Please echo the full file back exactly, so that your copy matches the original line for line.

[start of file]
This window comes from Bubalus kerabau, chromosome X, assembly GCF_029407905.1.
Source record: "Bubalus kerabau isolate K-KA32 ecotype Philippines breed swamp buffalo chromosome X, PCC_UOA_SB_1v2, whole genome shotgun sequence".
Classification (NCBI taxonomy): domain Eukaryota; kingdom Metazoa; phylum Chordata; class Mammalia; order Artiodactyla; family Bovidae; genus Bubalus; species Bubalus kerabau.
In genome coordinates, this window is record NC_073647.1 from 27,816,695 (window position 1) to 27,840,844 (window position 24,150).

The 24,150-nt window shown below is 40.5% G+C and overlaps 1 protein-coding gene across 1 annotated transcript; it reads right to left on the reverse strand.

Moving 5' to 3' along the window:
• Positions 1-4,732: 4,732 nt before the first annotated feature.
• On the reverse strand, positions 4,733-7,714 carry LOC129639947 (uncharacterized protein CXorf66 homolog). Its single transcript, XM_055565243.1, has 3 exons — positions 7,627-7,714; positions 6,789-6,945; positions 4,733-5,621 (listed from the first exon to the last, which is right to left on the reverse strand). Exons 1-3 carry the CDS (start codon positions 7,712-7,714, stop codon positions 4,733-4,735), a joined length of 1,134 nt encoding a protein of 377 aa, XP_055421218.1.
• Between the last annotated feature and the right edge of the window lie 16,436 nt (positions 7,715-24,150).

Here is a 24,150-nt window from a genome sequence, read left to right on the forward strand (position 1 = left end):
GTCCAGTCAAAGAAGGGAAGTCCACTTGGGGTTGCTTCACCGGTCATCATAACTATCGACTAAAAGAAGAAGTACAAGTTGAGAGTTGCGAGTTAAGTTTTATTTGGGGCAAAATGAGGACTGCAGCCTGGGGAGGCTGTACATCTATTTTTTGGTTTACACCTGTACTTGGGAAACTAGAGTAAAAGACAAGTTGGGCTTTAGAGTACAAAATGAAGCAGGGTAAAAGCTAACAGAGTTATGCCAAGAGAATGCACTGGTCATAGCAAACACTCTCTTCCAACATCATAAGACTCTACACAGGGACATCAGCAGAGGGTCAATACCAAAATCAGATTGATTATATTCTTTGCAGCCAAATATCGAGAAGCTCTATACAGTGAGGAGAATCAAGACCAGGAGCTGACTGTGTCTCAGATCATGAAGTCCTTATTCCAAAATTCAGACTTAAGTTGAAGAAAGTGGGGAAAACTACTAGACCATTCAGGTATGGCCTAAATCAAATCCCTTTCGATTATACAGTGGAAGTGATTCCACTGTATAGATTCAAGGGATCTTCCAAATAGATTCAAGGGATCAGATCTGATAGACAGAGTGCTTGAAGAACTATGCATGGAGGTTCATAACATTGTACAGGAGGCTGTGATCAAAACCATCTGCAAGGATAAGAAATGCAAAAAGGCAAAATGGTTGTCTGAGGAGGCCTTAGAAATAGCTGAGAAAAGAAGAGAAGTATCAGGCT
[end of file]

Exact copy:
This window comes from Bubalus kerabau, chromosome X, assembly GCF_029407905.1.
Source record: "Bubalus kerabau isolate K-KA32 ecotype Philippines breed swamp buffalo chromosome X, PCC_UOA_SB_1v2, whole genome shotgun sequence".
Classification (NCBI taxonomy): domain Eukaryota; kingdom Metazoa; phylum Chordata; class Mammalia; order Artiodactyla; family Bovidae; genus Bubalus; species Bubalus kerabau.
In genome coordinates, this window is record NC_073647.1 from 27,816,695 (window position 1) to 27,840,844 (window position 24,150).

The 24,150-nt window shown below is 40.5% G+C and overlaps 1 protein-coding gene across 1 annotated transcript; it reads right to left on the reverse strand.

Moving 5' to 3' along the window:
• Positions 1-4,732: 4,732 nt before the first annotated feature.
• On the reverse strand, positions 4,733-7,714 carry LOC129639947 (uncharacterized protein CXorf66 homolog). Its single transcript, XM_055565243.1, has 3 exons — positions 7,627-7,714; positions 6,789-6,945; positions 4,733-5,621 (listed from the first exon to the last, which is right to left on the reverse strand). Exons 1-3 carry the CDS (start codon positions 7,712-7,714, stop codon positions 4,733-4,735), a joined length of 1,134 nt encoding a protein of 377 aa, XP_055421218.1.
• Between the last annotated feature and the right edge of the window lie 16,436 nt (positions 7,715-24,150).

Here is a 24,150-nt window from a genome sequence, read left to right on the forward strand (position 1 = left end):
GTCCAGTCAAAGAAGGGAAGTCCACTTGGGGTTGCTTCACCGGTCATCATAACTATCGACTAAAAGAAGAAGTACAAGTTGAGAGTTGCGAGTTAAGTTTTATTTGGGGCAAAATGAGGACTGCAGCCTGGGGAGGCTGTACATCTATTTTTTGGTTTACACCTGTACTTGGGAAACTAGAGTAAAAGACAAGTTGGGCTTTAGAGTACAAAATGAAGCAGGGTAAAAGCTAACAGAGTTATGCCAAGAGAATGCACTGGTCATAGCAAACACTCTCTTCCAACATCATAAGACTCTACACAGGGACATCAGCAGAGGGTCAATACCAAAATCAGATTGATTATATTCTTTGCAGCCAAATATCGAGAAGCTCTATACAGTGAGGAGAATCAAGACCAGGAGCTGACTGTGTCTCAGATCATGAAGTCCTTATTCCAAAATTCAGACTTAAGTTGAAGAAAGTGGGGAAAACTACTAGACCATTCAGGTATGGCCTAAATCAAATCCCTTTCGATTATACAGTGGAAGTGATTCCACTGTATAGATTCAAGGGATCTTCCAAATAGATTCAAGGGATCAGATCTGATAGACAGAGTGCTTGAAGAACTATGCATGGAGGTTCATAACATTGTACAGGAGGCTGTGATCAAAACCATCTGCAAGGATAAGAAATGCAAAAAGGCAAAATGGTTGTCTGAGGAGGCCTTAGAAATAGCTGAGAAAAGAAGAGAAGTATCAGGCT